Page 14

BUSINESS & FINANCE

Senior Select Seal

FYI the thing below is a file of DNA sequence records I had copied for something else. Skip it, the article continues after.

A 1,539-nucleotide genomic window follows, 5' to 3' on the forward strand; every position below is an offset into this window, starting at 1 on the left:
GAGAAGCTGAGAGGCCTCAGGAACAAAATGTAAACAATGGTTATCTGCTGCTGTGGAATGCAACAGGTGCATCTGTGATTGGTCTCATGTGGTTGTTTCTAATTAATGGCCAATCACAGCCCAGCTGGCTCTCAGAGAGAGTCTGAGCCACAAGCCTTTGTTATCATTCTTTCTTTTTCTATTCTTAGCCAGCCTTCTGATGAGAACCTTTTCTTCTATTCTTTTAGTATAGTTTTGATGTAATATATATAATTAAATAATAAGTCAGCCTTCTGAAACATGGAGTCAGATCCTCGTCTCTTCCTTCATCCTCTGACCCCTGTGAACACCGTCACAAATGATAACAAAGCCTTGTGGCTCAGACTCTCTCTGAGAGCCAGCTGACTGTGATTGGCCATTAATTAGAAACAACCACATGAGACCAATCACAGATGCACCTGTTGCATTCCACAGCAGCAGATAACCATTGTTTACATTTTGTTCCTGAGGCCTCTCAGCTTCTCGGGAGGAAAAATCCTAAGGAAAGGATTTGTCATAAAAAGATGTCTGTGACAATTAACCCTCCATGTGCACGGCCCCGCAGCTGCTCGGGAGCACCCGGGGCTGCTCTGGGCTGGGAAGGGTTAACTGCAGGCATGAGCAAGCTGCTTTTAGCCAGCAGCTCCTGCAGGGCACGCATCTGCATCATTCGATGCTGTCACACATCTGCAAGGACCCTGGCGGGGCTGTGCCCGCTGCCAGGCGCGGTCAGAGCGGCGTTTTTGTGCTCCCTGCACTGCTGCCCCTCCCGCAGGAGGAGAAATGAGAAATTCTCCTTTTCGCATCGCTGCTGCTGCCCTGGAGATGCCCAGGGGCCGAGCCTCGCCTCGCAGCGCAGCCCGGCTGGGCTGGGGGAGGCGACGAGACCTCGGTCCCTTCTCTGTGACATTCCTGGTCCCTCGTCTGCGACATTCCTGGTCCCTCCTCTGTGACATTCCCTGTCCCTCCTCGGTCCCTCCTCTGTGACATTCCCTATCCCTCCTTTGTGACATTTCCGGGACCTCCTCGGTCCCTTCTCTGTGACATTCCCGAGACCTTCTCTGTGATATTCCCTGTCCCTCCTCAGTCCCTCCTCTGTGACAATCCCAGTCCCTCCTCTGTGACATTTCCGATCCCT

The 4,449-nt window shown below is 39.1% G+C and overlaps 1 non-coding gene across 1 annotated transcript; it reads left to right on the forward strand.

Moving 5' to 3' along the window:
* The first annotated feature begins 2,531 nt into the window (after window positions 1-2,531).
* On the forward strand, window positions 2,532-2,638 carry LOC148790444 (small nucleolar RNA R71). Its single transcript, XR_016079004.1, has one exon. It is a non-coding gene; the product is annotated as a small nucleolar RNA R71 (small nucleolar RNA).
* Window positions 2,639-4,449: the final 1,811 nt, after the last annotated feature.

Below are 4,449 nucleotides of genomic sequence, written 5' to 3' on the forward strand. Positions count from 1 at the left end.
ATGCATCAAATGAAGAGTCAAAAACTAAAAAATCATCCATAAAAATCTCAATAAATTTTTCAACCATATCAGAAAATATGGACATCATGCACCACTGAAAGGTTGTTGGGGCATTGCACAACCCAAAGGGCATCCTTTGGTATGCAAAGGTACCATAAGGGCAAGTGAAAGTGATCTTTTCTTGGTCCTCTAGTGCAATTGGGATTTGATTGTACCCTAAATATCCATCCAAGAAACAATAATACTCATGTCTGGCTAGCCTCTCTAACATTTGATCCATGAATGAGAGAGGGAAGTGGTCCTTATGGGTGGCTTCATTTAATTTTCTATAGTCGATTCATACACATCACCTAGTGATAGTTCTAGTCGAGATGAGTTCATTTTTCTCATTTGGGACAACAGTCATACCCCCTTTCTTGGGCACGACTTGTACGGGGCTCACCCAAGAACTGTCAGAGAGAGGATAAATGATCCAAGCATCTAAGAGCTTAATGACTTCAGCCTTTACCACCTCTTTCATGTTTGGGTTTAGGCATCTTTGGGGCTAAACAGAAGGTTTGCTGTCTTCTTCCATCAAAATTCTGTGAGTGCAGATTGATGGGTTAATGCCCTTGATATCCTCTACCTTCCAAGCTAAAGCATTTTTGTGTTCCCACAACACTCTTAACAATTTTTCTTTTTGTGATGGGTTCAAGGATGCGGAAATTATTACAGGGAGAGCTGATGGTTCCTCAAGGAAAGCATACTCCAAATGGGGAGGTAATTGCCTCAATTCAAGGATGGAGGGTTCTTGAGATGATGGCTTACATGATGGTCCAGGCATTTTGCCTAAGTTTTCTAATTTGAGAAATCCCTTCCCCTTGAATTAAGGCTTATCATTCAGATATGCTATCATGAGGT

During a visit to Massachusetts, Alison O’Neil, 58, heard that an older friend had lost a severe amount of weight. She went to check on the 82-year-old. Down 30 pounds, she was standing in the kitchen struggling to open a bottle. “All I really wanted was some cranberry juice, but I couldn’t open the bottle,” her frail friend replied. Senior Select Seal was born of that moment. With a background in psychology, medical esthetics and aesthetic rehabilitation, O’Neil realized that products can be made easier to open for people with arthritis, lack of mobility and issues with motor skills. Her mission is to prevent failure to thrive syndrome in senior adults through a commitment to ease life as people age, by assuring that products and services meet standards that ensure a life worth living. One challenge O’Neil has faced with Senior Select Seal is society’s attitude about less capable consumers. One kitchenware company told her they were “not interested in the product looking like it is for old people” after testing a can opener prototype. However, O’Neil pushed forward because, if seniors can use a product, it will work for any person with a disability. Her company’s tagline: “A wise choice for any age,” includes all conditions such as loss of vision, taste, touch or smell. Loss of appetite, as she learned from her elderly friend in Massachusetts, is a safety issue. Israeli Charm Bracelets Conception to accelerator was a fast and furious road for Karen Zion, 39. When she spoke with AJT, her schedule was packed with long days at work followed by latenight chats with her husband; working through the weekend days; and skipping social events. One caveat to entrepreneurship, Zion warned, is the ability to become obsessed with a 14 | DECEMBER 7, 2018 ATLANTA JEWISH TIMES